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The era of the great transformations

01/06/2015

We live in the Era of the Great Transformations. There are many, but I will mention just two: the first relating to the economy and the second, to the realm of the conscience.

First, the economy: It began in 1834 when the industrial revolution was consolidated in England. It consists of moving from a market economy to a market society. The market has always existed throughout the history of humanity, but never before has there been a society consisting only of the market. In other words, the only thing that counts is the economy. Everything else must serve the economy.

The market that predominates is ruled by competition rather than cooperation. What is sought is individual or corporative economic benefit, not the common good of the entire society. The cost of attaining this benefit is usually the devastation of nature, and creation of perverse social inequalities.

It is said that the market must be free, and the state is seen as its great obstacle. The mission of the state, in reality, is to order society and the economy through laws and norms, and to coordinate the search for the common good. The Great Transformation presupposes a minimal State, practically limited to issues involving society’s infrastructure, the treasury and security. Everything else belongs to and is regulated by the market.

Everything can be relegated to the market: drinking water, seeds, food and even human organs. This commercialization has penetrated all sectors of society: health, education, sports, the world of the arts and entertainment, and even important types of religions and churches, with their TV and radio programs.

Organizing society only around the economic interests of the market has split humanity from top to bottom: an enormous gulf has been created between the few rich and the many poor. A perverse social injustice predominates.

Simultaneously, a horrible ecological injustice has been created. In the eagerness to accumulate, goods and natural resources have been exploited in a predatory manner, with no limitations and a total lack of respect. The goal is to become ever richer to be able to consume more intensely.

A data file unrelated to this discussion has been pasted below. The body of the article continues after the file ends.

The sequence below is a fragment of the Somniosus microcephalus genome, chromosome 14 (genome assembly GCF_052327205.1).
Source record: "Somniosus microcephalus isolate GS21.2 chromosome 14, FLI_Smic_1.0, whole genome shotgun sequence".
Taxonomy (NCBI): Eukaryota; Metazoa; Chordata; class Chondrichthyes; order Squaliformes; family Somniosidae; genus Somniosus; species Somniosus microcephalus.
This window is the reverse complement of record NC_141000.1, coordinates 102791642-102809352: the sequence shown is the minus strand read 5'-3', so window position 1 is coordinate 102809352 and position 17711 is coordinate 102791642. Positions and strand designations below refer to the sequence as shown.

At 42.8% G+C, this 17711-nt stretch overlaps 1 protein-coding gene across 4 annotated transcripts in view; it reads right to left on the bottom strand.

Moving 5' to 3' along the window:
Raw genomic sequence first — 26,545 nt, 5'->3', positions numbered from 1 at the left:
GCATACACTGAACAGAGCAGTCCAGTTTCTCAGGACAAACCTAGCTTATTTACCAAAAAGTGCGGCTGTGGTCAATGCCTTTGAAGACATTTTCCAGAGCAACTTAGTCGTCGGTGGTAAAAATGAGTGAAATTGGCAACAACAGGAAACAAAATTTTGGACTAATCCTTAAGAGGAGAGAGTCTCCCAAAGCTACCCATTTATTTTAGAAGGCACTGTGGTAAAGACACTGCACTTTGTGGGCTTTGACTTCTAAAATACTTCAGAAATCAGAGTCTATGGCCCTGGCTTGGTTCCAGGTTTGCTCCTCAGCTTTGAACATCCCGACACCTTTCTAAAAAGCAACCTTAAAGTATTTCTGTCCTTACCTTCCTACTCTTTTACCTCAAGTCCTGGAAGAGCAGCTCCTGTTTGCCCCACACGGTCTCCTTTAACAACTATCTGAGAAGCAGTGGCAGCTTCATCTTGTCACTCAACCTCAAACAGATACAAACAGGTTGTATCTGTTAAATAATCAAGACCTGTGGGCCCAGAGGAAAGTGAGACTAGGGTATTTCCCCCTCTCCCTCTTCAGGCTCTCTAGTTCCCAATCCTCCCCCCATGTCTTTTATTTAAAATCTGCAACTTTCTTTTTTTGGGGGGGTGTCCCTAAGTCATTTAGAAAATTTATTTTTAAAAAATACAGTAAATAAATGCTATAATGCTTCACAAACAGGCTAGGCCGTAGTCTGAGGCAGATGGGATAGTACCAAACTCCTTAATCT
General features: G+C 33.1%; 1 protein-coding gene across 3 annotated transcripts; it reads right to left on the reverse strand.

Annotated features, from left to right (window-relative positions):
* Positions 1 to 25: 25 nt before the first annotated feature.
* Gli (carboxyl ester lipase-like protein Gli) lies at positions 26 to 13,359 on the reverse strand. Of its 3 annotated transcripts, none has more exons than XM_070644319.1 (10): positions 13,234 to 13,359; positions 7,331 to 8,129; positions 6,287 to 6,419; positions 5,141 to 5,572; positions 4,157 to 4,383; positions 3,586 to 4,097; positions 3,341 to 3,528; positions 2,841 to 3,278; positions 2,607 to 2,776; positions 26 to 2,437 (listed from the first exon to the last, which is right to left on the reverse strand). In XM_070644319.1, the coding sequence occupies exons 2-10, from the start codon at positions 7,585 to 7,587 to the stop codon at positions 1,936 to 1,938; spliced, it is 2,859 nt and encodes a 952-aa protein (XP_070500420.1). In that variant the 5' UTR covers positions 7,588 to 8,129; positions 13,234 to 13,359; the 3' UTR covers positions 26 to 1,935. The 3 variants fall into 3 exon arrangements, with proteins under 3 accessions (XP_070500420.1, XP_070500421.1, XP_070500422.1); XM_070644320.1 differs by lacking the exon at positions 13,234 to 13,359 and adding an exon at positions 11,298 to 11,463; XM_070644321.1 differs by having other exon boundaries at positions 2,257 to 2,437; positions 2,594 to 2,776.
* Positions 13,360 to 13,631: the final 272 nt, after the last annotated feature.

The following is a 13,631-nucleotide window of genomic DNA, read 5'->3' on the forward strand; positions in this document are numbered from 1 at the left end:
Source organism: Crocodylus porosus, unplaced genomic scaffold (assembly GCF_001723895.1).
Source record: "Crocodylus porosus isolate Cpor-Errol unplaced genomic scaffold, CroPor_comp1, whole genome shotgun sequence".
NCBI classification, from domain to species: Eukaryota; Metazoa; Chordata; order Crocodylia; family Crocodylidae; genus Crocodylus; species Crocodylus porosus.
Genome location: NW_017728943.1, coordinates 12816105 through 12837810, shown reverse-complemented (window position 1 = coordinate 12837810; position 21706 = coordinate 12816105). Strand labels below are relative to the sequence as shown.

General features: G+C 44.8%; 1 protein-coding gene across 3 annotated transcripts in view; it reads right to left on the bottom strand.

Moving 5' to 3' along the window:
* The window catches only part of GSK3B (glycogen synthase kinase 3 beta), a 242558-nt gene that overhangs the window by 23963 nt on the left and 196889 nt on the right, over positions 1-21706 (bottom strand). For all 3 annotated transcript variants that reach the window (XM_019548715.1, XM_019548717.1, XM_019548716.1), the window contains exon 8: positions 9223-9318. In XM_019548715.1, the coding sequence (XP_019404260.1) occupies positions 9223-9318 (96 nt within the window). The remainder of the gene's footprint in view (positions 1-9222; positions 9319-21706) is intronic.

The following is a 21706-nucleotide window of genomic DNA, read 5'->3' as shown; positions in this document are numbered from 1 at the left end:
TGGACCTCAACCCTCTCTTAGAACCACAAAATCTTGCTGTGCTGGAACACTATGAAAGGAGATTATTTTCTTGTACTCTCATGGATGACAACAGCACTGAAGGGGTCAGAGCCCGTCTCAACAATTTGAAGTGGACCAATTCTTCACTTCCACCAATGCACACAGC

This voracity has surpassed the limits of the Earth herself. The goods and services of the Earth are no longer fully sufficient and renewable. The Earth’s resources are not limitless. That fact makes it difficult if not impossible for the capitalist/productive system to constantly regenerate. That is its crisis.

Given its internal logic, that Transformation, is causing biocide, ecocide and geocide. Life itself is endangered, and the Earth may not want us with her, because we are too destructive.

The second Great Transformation is occurring in the field of consciousness. As the damage to nature that affects the quality of life increases, the awareness also grows that 90% of this damage is due to the irresponsible and irrational attitude of humans, more specifically to the attitude of those economic, political, cultural and media power elites that comprise the great multilateral corporations and have assumed control over the destiny of the world.

It is urgent that we interrupt this trajectory towards the precipice. The first global study of the state of the Earth was done in 1972. It revealed that the Earth is not well. The principal cause is the type of development undertaken by society, that has surpassed the limits of nature and the Earth’s endurance. We must produce, yes, to feed humanity, but in a manner that respects the rhythms of nature and her limits, allowing her to rest and to renew herself. It was called sustainable development, as opposed to just material growth, as measured by the GNP.

In the name of this awareness and its urgency, there arose the responsibility principle (Hans Jonas), the caring principle (Boff and others), the sustainability principle (Brundland Report), the cooperation principle (Heisenberg/Wilson/ Swimme), the prevention/precaution principle (1992 Letter of Rio de Janeiro from the United Nations), the compassion principle (Schoppenhauer/Dalai Lama) and the Earth principle (Lovelock and Evo Morales), where the Earth is understood as a living super organism, always ready to produce life.

The ecological reflection has become complex. It cannot be reduced only to environmental preservation. The totality of the world system is at stake. Thus there has emerged an environmental ecology that has as its end the quality of life; a social ecology that seeks a sustainable mode of living (production, distribution, consumption and disposal of waste); a mental ecology that criticizes prejudices and visions of the world that are hostile to life, and proposes to formulate a new design for civilization, based on the principles and values for a new form of inhabiting the Common Home; and finally, an integral ecology that recognizes that the Earth is part of a universe in evolution, and that we must live in harmony with the Whole, one that is complex and purposeful. From this comes peace.

Then it becomes clear that ecology is an art, a new way of relating to nature and the Earth, more than a technique for administering scarce goods and services.

Everywhere in the world, movements, institutions, organisms, NGOs, and research centers have arisen that propose to care for the Earth, especially for all living beings.

If the awareness of caring, and of our collective responsibility for the Earth and for our civilization, triumph, surely we will still have a future.

Free translation from the Spanish by
Servicios Koinonia, http://www.servicioskoinonia.org.
Done at REFUGIO DEL RIO GRANDE, Texas, EE.UU..

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